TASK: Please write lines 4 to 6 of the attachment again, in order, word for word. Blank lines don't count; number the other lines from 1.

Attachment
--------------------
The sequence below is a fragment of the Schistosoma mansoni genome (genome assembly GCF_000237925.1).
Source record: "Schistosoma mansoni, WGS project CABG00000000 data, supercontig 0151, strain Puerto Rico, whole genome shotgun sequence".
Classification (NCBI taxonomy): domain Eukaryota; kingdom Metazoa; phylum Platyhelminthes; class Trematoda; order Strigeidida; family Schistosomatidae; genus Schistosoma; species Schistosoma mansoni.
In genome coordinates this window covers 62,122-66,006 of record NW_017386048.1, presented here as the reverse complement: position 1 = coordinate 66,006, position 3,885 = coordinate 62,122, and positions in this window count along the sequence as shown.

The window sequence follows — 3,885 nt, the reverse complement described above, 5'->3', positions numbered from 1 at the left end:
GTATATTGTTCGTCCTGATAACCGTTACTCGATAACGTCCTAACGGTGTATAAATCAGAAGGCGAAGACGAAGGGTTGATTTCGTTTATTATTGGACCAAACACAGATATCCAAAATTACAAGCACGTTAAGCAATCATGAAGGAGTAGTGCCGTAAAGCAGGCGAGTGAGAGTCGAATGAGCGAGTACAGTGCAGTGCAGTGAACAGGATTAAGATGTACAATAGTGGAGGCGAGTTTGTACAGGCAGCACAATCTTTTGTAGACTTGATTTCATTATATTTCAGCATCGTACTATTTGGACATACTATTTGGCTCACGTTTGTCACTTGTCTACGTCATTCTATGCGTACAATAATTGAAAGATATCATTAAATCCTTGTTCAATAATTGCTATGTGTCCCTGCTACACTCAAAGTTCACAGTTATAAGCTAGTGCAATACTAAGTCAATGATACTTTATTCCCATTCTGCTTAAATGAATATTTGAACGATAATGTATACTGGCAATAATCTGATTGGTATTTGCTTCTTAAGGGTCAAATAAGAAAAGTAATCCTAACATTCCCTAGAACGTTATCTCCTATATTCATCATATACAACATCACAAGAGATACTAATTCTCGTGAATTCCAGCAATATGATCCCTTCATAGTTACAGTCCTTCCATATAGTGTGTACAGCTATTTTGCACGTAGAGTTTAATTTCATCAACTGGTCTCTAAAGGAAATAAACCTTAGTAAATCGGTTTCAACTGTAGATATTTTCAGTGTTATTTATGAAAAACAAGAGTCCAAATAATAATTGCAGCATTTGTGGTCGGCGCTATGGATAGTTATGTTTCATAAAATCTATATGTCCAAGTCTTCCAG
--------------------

In genome coordinates this window covers 62,122-66,006 of record NW_017386048.1, presented here as the reverse complement: position 1 = coordinate 66,006, position 3,885 = coordinate 62,122, and positions in this window count along the sequence as shown.

The window sequence follows — 3,885 nt, the reverse complement described above, 5'->3', positions numbered from 1 at the left end:
GTATATTGTTCGTCCTGATAACCGTTACTCGATAACGTCCTAACGGTGTATAAATCAGAAGGCGAAGACGAAGGGTTGATTTCGTTTATTATTGGACCAAACACAGATATCCAAAATTACAAGCACGTTAAGCAATCATGAAGGAGTAGTGCCGTAAAGCAGGCGAGTGAGAGTCGAATGAGCGAGTACAGTGCAGTGCAGTGAACAGGATTAAGATGTACAATAGTGGAGGCGAGTTTGTACAGGCAGCACAATCTTTTGTAGACTTGATTTCATTATATTTCAGCATCGTACTATTTGGACATACTATTTGGCTCACGTTTGTCACTTGTCTACGTCATTCTATGCGTACAATAATTGAAAGATATCATTAAATCCTTGTTCAATAATTGCTATGTGTCCCTGCTACACTCAAAGTTCACAGTTATAAGCTAGTGCAATACTAAGTCAATGATACTTTATTCCCATTCTGCTTAAATGAATATTTGAACGATAATGTATACTGGCAATAATCTGATTGGTATTTGCTTCTTAAGGGTCAAATAAGAAAAGTAATCCTAACATTCCCTAGAACGTTATCTCCTATATTCATCATATACAACATCACAAGAGATACTAATTCTCGTGAATTCCAGCAATATGATCCCTTCATAGTTACAGTCCTTCCATATAGTGTGTACAGCTATTTTGCACGTAGAGTTTAATTTCATCAACTGGTCTCTAAAGGAAATAAACCTTAGTAAATCGGTTTCAACTGTAGATATTTTCAGTGTTATTTATGAAAAACAAGAGTCCAAATAATAATTGCAGCATTTGTGGTCGGCGCTATGGATAGTTATGTTTCATAAAATCTATATGTCCAAGTCTTCCAG